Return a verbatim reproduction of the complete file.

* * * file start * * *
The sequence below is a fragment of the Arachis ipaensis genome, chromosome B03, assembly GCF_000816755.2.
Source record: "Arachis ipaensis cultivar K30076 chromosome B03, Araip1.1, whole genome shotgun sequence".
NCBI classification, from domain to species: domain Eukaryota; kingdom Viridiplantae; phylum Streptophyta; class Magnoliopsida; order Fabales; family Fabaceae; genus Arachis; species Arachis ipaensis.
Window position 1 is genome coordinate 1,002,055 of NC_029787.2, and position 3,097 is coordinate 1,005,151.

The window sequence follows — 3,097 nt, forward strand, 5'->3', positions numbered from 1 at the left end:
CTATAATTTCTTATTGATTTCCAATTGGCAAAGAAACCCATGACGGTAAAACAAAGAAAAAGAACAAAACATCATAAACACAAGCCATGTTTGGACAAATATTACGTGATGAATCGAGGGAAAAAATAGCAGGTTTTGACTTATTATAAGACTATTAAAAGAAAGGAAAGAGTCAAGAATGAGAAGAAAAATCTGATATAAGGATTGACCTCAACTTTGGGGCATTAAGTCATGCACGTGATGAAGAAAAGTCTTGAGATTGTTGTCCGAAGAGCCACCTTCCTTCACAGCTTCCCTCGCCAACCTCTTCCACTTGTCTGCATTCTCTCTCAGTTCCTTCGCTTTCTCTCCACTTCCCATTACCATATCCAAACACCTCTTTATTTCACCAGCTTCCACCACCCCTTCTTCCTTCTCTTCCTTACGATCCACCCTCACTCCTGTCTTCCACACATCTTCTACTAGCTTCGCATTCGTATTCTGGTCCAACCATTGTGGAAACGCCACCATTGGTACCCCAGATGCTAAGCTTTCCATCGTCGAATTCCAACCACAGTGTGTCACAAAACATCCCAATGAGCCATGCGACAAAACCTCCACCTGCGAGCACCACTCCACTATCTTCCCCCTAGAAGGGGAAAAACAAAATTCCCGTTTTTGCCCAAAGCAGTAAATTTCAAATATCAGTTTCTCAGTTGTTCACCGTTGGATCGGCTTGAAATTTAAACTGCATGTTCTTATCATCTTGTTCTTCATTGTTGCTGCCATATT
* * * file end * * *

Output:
The sequence below is a fragment of the Arachis ipaensis genome, chromosome B03, assembly GCF_000816755.2.
Source record: "Arachis ipaensis cultivar K30076 chromosome B03, Araip1.1, whole genome shotgun sequence".
NCBI classification, from domain to species: domain Eukaryota; kingdom Viridiplantae; phylum Streptophyta; class Magnoliopsida; order Fabales; family Fabaceae; genus Arachis; species Arachis ipaensis.
Window position 1 is genome coordinate 1,002,055 of NC_029787.2, and position 3,097 is coordinate 1,005,151.

The window sequence follows — 3,097 nt, forward strand, 5'->3', positions numbered from 1 at the left end:
CTATAATTTCTTATTGATTTCCAATTGGCAAAGAAACCCATGACGGTAAAACAAAGAAAAAGAACAAAACATCATAAACACAAGCCATGTTTGGACAAATATTACGTGATGAATCGAGGGAAAAAATAGCAGGTTTTGACTTATTATAAGACTATTAAAAGAAAGGAAAGAGTCAAGAATGAGAAGAAAAATCTGATATAAGGATTGACCTCAACTTTGGGGCATTAAGTCATGCACGTGATGAAGAAAAGTCTTGAGATTGTTGTCCGAAGAGCCACCTTCCTTCACAGCTTCCCTCGCCAACCTCTTCCACTTGTCTGCATTCTCTCTCAGTTCCTTCGCTTTCTCTCCACTTCCCATTACCATATCCAAACACCTCTTTATTTCACCAGCTTCCACCACCCCTTCTTCCTTCTCTTCCTTACGATCCACCCTCACTCCTGTCTTCCACACATCTTCTACTAGCTTCGCATTCGTATTCTGGTCCAACCATTGTGGAAACGCCACCATTGGTACCCCAGATGCTAAGCTTTCCATCGTCGAATTCCAACCACAGTGTGTCACAAAACATCCCAATGAGCCATGCGACAAAACCTCCACCTGCGAGCACCACTCCACTATCTTCCCCCTAGAAGGGGAAAAACAAAATTCCCGTTTTTGCCCAAAGCAGTAAATTTCAAATATCAGTTTCTCAGTTGTTCACCGTTGGATCGGCTTGAAATTTAAACTGCATGTTCTTATCATCTTGTTCTTCATTGTTGCTGCCATATT